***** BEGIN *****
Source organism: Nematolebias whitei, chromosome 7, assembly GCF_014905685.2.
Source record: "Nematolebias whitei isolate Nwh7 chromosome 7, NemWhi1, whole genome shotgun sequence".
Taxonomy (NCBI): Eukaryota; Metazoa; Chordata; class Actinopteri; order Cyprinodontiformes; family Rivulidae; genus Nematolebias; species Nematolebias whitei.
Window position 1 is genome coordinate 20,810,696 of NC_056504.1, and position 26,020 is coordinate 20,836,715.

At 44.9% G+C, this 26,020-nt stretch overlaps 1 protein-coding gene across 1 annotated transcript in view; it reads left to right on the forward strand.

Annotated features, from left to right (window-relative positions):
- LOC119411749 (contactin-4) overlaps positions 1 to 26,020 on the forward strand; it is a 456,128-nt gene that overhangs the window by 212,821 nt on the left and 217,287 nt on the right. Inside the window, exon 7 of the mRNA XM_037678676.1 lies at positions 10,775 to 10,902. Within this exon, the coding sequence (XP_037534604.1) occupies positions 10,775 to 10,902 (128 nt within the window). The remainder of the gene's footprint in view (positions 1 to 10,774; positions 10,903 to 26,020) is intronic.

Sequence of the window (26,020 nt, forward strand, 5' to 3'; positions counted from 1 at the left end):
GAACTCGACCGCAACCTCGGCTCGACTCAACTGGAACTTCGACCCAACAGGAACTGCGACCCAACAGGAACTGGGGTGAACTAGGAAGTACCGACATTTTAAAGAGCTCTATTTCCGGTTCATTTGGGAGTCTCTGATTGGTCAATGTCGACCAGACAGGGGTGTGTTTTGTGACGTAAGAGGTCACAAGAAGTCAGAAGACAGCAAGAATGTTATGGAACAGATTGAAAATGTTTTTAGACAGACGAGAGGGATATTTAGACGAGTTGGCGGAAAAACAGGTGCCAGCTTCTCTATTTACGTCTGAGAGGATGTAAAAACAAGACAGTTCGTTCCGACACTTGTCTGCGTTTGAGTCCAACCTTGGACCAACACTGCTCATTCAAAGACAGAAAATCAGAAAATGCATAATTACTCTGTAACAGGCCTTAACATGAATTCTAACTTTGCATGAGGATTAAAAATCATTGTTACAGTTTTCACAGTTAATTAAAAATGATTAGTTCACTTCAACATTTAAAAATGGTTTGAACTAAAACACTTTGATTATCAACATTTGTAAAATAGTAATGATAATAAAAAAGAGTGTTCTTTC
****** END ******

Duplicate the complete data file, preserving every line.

Source organism: Nematolebias whitei, chromosome 7, assembly GCF_014905685.2.
Source record: "Nematolebias whitei isolate Nwh7 chromosome 7, NemWhi1, whole genome shotgun sequence".
Taxonomy (NCBI): Eukaryota; Metazoa; Chordata; class Actinopteri; order Cyprinodontiformes; family Rivulidae; genus Nematolebias; species Nematolebias whitei.
Window position 1 is genome coordinate 20,810,696 of NC_056504.1, and position 26,020 is coordinate 20,836,715.

At 44.9% G+C, this 26,020-nt stretch overlaps 1 protein-coding gene across 1 annotated transcript in view; it reads left to right on the forward strand.

Annotated features, from left to right (window-relative positions):
- LOC119411749 (contactin-4) overlaps positions 1 to 26,020 on the forward strand; it is a 456,128-nt gene that overhangs the window by 212,821 nt on the left and 217,287 nt on the right. Inside the window, exon 7 of the mRNA XM_037678676.1 lies at positions 10,775 to 10,902. Within this exon, the coding sequence (XP_037534604.1) occupies positions 10,775 to 10,902 (128 nt within the window). The remainder of the gene's footprint in view (positions 1 to 10,774; positions 10,903 to 26,020) is intronic.

Sequence of the window (26,020 nt, forward strand, 5' to 3'; positions counted from 1 at the left end):
GAACTCGACCGCAACCTCGGCTCGACTCAACTGGAACTTCGACCCAACAGGAACTGCGACCCAACAGGAACTGGGGTGAACTAGGAAGTACCGACATTTTAAAGAGCTCTATTTCCGGTTCATTTGGGAGTCTCTGATTGGTCAATGTCGACCAGACAGGGGTGTGTTTTGTGACGTAAGAGGTCACAAGAAGTCAGAAGACAGCAAGAATGTTATGGAACAGATTGAAAATGTTTTTAGACAGACGAGAGGGATATTTAGACGAGTTGGCGGAAAAACAGGTGCCAGCTTCTCTATTTACGTCTGAGAGGATGTAAAAACAAGACAGTTCGTTCCGACACTTGTCTGCGTTTGAGTCCAACCTTGGACCAACACTGCTCATTCAAAGACAGAAAATCAGAAAATGCATAATTACTCTGTAACAGGCCTTAACATGAATTCTAACTTTGCATGAGGATTAAAAATCATTGTTACAGTTTTCACAGTTAATTAAAAATGATTAGTTCACTTCAACATTTAAAAATGGTTTGAACTAAAACACTTTGATTATCAACATTTGTAAAATAGTAATGATAATAAAAAAGAGTGTTCTTTC